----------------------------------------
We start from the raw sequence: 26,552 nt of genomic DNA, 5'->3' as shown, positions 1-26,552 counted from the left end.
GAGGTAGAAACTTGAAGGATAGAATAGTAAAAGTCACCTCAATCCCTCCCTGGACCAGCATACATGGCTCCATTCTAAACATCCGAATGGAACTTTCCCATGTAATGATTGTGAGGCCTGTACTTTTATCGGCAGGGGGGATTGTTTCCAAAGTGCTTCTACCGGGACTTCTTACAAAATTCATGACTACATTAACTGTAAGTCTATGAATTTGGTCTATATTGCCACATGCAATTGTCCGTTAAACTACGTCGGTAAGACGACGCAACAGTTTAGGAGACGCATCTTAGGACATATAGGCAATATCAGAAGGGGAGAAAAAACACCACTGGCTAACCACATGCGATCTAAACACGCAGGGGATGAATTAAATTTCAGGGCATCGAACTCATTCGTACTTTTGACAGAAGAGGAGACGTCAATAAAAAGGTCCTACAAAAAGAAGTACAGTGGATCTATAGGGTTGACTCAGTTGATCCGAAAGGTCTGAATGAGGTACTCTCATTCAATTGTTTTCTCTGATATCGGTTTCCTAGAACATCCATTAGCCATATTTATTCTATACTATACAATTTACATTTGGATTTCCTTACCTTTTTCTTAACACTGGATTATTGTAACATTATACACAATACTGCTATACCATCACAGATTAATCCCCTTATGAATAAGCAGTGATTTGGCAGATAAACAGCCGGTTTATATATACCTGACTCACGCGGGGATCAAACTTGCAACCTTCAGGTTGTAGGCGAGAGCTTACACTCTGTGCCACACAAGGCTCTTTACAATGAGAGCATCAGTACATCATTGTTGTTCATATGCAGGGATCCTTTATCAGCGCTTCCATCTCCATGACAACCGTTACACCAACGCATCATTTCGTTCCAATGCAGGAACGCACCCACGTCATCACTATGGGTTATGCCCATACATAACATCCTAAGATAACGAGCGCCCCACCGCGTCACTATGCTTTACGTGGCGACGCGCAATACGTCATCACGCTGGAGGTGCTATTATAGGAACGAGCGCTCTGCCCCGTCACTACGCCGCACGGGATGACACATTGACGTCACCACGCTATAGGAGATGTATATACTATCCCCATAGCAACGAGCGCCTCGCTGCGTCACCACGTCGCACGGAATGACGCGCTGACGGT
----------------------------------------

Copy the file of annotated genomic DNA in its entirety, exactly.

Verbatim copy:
We start from the raw sequence: 26,552 nt of genomic DNA, 5'->3' as shown, positions 1-26,552 counted from the left end.
GAGGTAGAAACTTGAAGGATAGAATAGTAAAAGTCACCTCAATCCCTCCCTGGACCAGCATACATGGCTCCATTCTAAACATCCGAATGGAACTTTCCCATGTAATGATTGTGAGGCCTGTACTTTTATCGGCAGGGGGGATTGTTTCCAAAGTGCTTCTACCGGGACTTCTTACAAAATTCATGACTACATTAACTGTAAGTCTATGAATTTGGTCTATATTGCCACATGCAATTGTCCGTTAAACTACGTCGGTAAGACGACGCAACAGTTTAGGAGACGCATCTTAGGACATATAGGCAATATCAGAAGGGGAGAAAAAACACCACTGGCTAACCACATGCGATCTAAACACGCAGGGGATGAATTAAATTTCAGGGCATCGAACTCATTCGTACTTTTGACAGAAGAGGAGACGTCAATAAAAAGGTCCTACAAAAAGAAGTACAGTGGATCTATAGGGTTGACTCAGTTGATCCGAAAGGTCTGAATGAGGTACTCTCATTCAATTGTTTTCTCTGATATCGGTTTCCTAGAACATCCATTAGCCATATTTATTCTATACTATACAATTTACATTTGGATTTCCTTACCTTTTTCTTAACACTGGATTATTGTAACATTATACACAATACTGCTATACCATCACAGATTAATCCCCTTATGAATAAGCAGTGATTTGGCAGATAAACAGCCGGTTTATATATACCTGACTCACGCGGGGATCAAACTTGCAACCTTCAGGTTGTAGGCGAGAGCTTACACTCTGTGCCACACAAGGCTCTTTACAATGAGAGCATCAGTACATCATTGTTGTTCATATGCAGGGATCCTTTATCAGCGCTTCCATCTCCATGACAACCGTTACACCAACGCATCATTTCGTTCCAATGCAGGAACGCACCCACGTCATCACTATGGGTTATGCCCATACATAACATCCTAAGATAACGAGCGCCCCACCGCGTCACTATGCTTTACGTGGCGACGCGCAATACGTCATCACGCTGGAGGTGCTATTATAGGAACGAGCGCTCTGCCCCGTCACTACGCCGCACGGGATGACACATTGACGTCACCACGCTATAGGAGATGTATATACTATCCCCATAGCAACGAGCGCCTCGCTGCGTCACCACGTCGCACGGAATGACGCGCTGACGGT